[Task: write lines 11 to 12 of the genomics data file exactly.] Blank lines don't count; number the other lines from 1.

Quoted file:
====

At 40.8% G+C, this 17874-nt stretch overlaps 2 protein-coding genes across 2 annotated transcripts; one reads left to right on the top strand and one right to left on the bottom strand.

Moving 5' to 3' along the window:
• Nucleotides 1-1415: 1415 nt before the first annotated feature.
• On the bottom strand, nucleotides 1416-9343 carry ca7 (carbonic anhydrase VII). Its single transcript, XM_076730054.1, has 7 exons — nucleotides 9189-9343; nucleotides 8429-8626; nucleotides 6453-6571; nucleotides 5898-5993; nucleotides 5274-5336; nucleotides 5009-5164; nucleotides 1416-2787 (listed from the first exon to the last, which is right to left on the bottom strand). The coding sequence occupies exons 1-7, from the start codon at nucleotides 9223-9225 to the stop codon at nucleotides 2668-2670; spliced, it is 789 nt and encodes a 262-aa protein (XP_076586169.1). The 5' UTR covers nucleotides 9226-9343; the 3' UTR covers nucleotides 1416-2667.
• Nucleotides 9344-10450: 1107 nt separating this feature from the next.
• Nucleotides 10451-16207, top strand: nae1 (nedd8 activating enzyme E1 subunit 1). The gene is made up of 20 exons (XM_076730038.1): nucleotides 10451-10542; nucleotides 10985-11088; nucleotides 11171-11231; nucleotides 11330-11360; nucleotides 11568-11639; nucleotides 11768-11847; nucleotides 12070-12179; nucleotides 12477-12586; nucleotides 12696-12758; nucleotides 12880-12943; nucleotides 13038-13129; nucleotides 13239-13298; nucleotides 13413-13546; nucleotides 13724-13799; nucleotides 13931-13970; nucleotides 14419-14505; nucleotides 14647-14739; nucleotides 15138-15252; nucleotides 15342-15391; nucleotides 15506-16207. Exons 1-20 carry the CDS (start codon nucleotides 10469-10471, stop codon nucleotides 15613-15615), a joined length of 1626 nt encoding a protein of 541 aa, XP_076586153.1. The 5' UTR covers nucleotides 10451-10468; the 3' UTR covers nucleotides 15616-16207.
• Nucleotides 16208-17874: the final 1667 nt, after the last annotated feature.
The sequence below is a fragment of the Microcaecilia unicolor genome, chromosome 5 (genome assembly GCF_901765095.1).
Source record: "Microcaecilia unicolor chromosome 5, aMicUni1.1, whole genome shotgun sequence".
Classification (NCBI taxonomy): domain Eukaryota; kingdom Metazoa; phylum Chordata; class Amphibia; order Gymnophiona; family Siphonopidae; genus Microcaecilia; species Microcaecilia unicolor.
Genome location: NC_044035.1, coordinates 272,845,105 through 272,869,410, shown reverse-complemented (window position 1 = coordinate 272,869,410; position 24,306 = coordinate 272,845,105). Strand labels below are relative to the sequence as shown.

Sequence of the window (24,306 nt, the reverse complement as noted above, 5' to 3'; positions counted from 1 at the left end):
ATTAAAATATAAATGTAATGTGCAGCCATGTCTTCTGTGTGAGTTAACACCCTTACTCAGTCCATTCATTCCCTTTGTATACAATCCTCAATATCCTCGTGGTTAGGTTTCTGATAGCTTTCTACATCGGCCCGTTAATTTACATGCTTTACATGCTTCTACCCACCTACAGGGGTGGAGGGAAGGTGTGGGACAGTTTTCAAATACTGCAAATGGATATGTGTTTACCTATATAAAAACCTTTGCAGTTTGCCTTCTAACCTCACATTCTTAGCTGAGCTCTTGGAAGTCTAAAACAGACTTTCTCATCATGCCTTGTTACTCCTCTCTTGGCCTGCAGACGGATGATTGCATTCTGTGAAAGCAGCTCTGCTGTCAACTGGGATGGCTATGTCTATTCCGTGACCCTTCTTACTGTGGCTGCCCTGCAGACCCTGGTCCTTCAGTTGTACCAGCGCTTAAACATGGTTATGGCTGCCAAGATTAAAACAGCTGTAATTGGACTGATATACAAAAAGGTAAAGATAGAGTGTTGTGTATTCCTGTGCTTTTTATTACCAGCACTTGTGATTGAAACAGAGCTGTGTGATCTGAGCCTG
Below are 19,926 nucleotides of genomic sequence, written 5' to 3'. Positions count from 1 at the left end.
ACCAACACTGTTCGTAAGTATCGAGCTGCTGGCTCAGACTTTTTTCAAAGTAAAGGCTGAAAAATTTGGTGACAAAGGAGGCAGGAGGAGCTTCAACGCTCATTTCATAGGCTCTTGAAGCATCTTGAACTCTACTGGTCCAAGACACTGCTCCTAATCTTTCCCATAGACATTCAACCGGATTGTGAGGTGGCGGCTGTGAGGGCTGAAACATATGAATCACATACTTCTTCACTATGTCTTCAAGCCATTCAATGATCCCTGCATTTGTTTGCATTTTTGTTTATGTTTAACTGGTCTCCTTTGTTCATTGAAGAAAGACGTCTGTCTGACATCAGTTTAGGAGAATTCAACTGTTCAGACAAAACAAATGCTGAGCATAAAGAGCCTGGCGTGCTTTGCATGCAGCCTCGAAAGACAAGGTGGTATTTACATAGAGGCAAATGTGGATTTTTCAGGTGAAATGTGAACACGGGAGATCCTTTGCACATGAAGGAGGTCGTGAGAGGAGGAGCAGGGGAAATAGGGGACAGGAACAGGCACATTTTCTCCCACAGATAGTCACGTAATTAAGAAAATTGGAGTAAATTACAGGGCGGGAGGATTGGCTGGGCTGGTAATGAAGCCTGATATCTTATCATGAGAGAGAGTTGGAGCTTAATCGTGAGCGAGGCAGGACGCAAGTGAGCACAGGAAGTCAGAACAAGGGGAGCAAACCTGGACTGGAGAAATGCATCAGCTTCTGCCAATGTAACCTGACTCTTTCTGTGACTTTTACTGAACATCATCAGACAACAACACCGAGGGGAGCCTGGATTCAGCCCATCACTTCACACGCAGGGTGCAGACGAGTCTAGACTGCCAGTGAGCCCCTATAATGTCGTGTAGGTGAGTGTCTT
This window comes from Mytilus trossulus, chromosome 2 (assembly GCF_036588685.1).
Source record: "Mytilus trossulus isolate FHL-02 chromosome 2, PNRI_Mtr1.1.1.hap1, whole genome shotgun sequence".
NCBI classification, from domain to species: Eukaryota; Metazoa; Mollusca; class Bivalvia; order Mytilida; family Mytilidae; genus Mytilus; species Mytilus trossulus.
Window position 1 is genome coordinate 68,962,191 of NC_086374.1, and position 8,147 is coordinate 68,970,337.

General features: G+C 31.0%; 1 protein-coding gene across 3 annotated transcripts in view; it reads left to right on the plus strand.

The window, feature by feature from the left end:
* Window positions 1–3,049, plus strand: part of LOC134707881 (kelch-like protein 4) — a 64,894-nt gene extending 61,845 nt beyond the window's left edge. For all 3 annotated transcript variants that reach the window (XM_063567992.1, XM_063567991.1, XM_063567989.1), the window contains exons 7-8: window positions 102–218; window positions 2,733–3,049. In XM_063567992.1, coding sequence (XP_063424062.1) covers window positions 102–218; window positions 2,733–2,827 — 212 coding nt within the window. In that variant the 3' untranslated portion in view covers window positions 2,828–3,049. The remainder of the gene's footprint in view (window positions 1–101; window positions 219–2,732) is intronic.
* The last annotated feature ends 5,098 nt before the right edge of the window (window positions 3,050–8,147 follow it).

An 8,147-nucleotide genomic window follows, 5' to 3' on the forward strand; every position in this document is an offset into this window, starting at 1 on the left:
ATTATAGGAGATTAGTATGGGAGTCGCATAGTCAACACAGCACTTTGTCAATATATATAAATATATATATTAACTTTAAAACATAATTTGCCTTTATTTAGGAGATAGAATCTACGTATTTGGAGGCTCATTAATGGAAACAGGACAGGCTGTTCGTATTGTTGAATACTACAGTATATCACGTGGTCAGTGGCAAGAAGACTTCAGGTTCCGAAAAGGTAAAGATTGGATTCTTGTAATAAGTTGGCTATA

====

Genome location: NC_044035.1, coordinates 272,845,105 through 272,869,410, shown reverse-complemented (window position 1 = coordinate 272,869,410; position 24,306 = coordinate 272,845,105). Strand labels below are relative to the sequence as shown.

Sequence of the window (24,306 nt, the reverse complement as noted above, 5' to 3'; positions counted from 1 at the left end):